MADEIRA BEACH — The speed limit on the Tom Stuart Causeway could soon be lowered from 40 mph to 35 mph.
The City Commission passed a resolution at its Jan. 14 meeting that officially requests the Florida Department of Transportation reduce the causeway speed limit from Gulf Boulevard to Duhme Road.
The resolution says the speed-limit reduction is part of a citywide effort “to provide a safer environment for vehicular and pedestrian traffic.”
City Manager Robert Daniels said FDOT has shown a willingness to listen more when cities bring up issues. He said he expects that after the resolution is approved, “we will see some movement by FDOT to lower the speed limit.”
Daniels said the original request was to lower the causeway speed limit to 35 mph on the stretch from Gulf Boulevard to the bridge. That was extended to Duhme Road “because of the school and the amount of traffic congestion in that area.”
“I think this is a good opportunity (to get the causeway speed limit reduced),” Daniels said. “We have Gulf Boulevard at 35 mph, so why can’t we have the causeway at 35?”
Commissioner John Douthirt said enforcement is the key to whether lowering the speed limit will make the road any safer.
“Right now, the speed limit on Gulf Boulevard is not enforced,” Douthirt said. “If this is passed, we need to make sure it is enforced. If it isn’t, it’s not going to do a damn bit of good.”
Resident Robert Preston said he agreed with Douthirt.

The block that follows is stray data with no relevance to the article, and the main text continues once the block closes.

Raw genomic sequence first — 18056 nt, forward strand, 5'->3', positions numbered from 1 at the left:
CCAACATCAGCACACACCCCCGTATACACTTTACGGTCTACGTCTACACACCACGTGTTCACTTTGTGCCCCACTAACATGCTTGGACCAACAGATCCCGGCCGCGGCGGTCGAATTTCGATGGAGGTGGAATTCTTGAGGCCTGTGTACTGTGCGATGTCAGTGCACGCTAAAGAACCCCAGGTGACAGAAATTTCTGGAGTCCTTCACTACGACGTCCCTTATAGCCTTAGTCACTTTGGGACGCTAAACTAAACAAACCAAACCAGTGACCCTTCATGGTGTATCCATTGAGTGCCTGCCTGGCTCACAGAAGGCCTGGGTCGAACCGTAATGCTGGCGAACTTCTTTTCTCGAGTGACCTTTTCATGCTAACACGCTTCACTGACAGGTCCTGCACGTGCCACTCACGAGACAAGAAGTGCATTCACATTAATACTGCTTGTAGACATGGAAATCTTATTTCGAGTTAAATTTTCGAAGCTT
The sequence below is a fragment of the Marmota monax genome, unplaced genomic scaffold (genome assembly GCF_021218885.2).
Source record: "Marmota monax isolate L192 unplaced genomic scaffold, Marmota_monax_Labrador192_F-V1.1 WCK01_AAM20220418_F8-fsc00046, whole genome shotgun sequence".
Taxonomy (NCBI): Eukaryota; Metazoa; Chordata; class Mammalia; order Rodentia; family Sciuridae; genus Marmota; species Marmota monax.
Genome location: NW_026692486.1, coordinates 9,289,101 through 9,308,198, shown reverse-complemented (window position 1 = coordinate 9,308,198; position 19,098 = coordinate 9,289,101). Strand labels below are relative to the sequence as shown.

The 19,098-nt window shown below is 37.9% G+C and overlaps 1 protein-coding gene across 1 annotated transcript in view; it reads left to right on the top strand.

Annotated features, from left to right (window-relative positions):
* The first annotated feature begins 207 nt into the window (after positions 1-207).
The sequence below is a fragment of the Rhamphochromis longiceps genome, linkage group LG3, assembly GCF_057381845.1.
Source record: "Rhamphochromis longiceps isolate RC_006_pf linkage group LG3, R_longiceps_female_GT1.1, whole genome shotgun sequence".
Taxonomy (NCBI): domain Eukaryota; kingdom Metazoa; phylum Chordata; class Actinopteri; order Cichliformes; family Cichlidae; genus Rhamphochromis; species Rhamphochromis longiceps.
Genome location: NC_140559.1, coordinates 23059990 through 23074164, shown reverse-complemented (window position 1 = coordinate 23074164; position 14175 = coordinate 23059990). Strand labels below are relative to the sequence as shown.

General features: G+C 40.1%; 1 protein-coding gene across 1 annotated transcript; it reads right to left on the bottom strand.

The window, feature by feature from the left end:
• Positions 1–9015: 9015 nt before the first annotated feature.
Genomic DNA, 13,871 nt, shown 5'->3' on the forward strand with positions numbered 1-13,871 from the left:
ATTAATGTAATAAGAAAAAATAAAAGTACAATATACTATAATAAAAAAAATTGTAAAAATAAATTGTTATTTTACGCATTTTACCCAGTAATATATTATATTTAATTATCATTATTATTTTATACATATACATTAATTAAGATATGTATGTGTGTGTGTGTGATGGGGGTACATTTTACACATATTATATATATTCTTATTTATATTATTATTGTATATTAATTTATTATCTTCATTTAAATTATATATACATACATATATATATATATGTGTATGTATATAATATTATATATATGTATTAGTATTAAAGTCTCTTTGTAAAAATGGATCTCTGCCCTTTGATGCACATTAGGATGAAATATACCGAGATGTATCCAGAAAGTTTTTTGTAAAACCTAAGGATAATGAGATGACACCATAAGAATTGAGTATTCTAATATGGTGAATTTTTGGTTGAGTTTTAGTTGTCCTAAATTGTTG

“We are really not enforcing the speed limit, anywhere in town,” he said.
But former commissioner Steve Kochick said he believes lowering the Causeway speed limit is a solution in search of a problem. He said traffic checks in the area have found few people are speeding.
“People are busy. They’re trying to get somewhere. Why has this become such a major problem?” Kochick said. “This hurts people that want to get somewhere.”
The resolution to submit the request to FDOT passed unanimously in a 5-0 vote.
City in “great financial position”
The city has been able to take advantage of unusual conditions in the financial markets to essentially have an interest-free loan this year, Finance Director Walter Pierce said.
Last year, the commission approved taking out a $15 million loan to finance upcoming stormwater and road resurfacing projects. Pierce said at the time it was a good time to be borrowing, with interest rates near an all-time low.
During 2020, the city will be paying approximately $370,000 in interest on the loan. At the same time, with interest rates now rising, they expect to earn a similar amount in interest income on the $15 million they have invested.
“We have the opportunity of using this money and basically not paying anything,” Pierce said. For a 15-month period, “the money earned is paying for the loan.” He noted that next year the city will have a $1 million payment due as it starts start paying back the loan.
Pierce also reported that other investments at Hancock Bank have excellent yield results. This past September the city was able to lock in a three-year interest rate of 2.43%. The fixed rate over the prior three years was .70%.
“It’s a great position to be in,” Pierce said. “The city could not be in any better financial shape than it is right now. The money is there ready to spend.”
Daniels also noted the city has recently received a “Certificate of Excellence in Financial Reporting” from the Government Finance Officers Association.
“Keep taking good care of our money,” Commissioner Deby Weinstein told Pierce.